Provider to Patient Ratios for Nurse Practitioners and Physician Assistants in Critical Care Units

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Abstract

Background

Nurse practitioners and physician assistants are being increasingly integrated into intensive care unit and hospitalbased care teams, yet limited information is available on provider to patient ratios.

Objective

To determine current provider to patient ratios for nurse practitioners and physician assistants working in intensive and acute care units and to assess factors that affect the ratios.

Methods

A descriptive study design was used with a Web-based survey of members of the American Association of Nurse Practitioners, American Academy of Physician Assistants, and the Society of Critical Care Medicine.

Results

Responses were received from 222 nurse practitioners and 211 physician assistants from all but 8 of the 50 United States and from Canada. Mean provider to patient ratios in intensive care were 1 to 5 (range, 1 to 3 - 1 to 8). In pediatric intensive care, the mean ratio of nurse practitioners to patients was 1 to 4 (range, 1 to 3 - 1 to 8). Factors that affected nurse practitioner and physician assistant provider to patient ratios included patients’ severity of illness, number of patients in the unit, number of providers in the unit, patient diagnosis, number of physicians in the unit, time of day, and number of fellows and medical residents on service.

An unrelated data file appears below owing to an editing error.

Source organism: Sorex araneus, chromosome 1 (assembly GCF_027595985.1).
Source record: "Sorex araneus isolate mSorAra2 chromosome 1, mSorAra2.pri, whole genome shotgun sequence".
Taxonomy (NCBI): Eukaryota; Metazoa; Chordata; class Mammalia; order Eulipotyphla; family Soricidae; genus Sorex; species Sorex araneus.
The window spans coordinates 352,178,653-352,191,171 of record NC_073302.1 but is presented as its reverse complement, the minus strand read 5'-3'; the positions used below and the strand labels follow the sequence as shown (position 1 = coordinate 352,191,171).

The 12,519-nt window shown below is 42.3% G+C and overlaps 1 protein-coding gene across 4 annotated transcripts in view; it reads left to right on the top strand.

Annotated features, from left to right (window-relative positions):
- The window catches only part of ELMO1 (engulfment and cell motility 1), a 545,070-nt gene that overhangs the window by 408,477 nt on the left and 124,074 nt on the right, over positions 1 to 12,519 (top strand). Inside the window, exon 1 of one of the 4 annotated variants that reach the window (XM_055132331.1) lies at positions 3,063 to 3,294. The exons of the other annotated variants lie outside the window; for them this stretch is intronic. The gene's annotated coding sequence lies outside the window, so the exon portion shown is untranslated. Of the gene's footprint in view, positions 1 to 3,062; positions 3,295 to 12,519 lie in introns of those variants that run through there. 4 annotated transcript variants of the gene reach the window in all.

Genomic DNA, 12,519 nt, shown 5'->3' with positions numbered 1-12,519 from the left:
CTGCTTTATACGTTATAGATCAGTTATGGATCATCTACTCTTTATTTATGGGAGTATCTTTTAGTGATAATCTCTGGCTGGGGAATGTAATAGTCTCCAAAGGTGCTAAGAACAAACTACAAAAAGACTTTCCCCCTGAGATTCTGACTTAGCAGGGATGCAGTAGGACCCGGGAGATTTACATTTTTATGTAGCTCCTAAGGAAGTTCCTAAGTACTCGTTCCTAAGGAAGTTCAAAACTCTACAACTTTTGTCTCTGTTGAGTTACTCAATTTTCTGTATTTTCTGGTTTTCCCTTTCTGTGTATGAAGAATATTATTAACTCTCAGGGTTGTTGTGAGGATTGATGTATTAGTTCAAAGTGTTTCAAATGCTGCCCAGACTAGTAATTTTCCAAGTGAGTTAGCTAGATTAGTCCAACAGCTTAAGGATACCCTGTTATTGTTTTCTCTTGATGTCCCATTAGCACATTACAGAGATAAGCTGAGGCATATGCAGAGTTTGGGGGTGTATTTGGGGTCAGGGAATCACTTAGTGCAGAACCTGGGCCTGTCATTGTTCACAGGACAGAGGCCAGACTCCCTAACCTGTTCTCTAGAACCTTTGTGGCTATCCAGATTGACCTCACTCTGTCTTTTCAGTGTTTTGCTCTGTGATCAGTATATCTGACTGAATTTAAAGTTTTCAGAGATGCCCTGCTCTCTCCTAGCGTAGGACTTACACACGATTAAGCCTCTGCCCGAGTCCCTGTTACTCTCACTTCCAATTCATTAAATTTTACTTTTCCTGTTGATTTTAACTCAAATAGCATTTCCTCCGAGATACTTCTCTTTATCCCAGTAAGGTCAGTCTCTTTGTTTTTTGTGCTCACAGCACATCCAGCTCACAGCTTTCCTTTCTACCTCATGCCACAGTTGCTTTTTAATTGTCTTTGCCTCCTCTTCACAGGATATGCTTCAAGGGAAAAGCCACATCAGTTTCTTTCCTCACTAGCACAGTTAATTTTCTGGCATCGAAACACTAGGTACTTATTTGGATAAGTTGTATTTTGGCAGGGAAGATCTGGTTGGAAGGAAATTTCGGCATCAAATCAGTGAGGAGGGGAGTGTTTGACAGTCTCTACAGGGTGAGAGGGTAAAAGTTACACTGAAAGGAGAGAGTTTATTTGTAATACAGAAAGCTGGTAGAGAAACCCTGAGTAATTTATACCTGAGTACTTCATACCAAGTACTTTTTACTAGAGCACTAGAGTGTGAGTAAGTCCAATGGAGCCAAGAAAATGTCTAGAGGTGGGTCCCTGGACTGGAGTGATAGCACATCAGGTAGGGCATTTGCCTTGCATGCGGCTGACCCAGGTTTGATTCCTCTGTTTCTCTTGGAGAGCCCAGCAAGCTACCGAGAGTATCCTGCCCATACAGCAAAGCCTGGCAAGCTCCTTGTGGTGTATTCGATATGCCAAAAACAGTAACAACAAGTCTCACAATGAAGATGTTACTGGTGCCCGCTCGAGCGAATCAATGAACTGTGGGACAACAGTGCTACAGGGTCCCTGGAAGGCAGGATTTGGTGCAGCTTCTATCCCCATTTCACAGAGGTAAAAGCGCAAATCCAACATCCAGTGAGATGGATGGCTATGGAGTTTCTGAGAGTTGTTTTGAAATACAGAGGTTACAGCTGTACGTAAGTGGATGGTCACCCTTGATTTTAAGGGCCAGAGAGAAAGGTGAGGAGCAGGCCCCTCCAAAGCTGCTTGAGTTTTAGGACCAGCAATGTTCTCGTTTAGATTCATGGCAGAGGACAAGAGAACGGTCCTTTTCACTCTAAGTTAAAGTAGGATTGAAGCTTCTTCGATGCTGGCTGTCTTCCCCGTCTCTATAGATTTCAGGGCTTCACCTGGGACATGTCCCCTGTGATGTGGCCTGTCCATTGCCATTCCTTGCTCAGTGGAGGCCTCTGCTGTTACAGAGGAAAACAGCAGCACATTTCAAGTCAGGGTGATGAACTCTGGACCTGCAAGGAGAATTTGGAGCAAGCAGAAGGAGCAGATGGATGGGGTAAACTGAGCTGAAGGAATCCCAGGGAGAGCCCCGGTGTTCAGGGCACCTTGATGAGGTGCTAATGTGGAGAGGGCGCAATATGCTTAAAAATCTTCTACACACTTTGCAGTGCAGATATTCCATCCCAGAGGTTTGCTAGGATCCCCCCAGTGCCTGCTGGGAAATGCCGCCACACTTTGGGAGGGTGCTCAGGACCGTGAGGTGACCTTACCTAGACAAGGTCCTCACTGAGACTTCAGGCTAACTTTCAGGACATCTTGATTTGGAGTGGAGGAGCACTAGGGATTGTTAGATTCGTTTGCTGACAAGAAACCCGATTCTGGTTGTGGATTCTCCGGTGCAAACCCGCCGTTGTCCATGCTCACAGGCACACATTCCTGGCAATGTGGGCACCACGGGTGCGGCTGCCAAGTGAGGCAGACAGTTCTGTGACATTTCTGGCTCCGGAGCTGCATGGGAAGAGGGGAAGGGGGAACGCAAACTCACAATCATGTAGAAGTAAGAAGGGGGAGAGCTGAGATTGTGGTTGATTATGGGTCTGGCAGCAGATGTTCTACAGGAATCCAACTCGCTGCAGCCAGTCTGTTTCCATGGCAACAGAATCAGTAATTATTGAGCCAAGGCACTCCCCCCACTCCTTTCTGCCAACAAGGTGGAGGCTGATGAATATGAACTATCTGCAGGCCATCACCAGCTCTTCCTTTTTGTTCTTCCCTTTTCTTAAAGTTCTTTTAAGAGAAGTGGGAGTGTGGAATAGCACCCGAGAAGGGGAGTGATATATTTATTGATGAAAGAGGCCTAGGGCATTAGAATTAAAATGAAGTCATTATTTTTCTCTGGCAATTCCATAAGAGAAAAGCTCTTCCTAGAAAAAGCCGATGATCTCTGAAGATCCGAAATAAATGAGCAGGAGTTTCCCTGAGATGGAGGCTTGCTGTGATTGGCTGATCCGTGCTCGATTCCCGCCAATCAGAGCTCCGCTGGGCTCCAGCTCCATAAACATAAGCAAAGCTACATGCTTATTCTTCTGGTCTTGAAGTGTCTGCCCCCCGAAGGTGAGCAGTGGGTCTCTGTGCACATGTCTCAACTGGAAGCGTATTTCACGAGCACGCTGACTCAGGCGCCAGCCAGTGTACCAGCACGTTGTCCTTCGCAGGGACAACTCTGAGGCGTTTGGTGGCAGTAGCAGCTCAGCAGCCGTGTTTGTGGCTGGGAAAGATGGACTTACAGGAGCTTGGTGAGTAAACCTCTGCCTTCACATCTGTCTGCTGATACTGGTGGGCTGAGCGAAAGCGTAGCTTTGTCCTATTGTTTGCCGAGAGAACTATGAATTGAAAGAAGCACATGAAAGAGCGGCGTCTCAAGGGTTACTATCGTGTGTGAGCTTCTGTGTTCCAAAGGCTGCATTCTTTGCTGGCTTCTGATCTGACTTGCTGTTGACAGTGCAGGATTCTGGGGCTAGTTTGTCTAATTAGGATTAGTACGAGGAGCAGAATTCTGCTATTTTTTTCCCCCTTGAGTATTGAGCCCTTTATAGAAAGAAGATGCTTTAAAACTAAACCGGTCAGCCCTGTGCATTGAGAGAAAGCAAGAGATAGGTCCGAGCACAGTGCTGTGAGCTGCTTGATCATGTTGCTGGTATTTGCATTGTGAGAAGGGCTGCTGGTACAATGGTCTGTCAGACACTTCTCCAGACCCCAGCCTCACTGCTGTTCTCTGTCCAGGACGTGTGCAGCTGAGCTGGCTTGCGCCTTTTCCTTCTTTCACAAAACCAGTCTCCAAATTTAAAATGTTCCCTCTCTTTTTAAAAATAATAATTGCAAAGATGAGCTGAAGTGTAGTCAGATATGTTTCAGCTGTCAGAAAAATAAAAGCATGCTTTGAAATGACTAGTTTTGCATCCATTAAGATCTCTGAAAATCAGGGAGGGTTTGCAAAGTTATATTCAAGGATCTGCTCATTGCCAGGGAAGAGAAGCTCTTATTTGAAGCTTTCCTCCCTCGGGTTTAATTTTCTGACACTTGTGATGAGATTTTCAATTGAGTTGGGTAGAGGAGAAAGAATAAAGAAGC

Conclusions

Additional information on factors influencing provider to patient ratios and specific components of the roles of nurse practitioners and physician assistants will be important to ensure the best utilization of these providers to enable optimal patient care outcomes. (American Journal of Critical Care. 2015;24:e16-e21)

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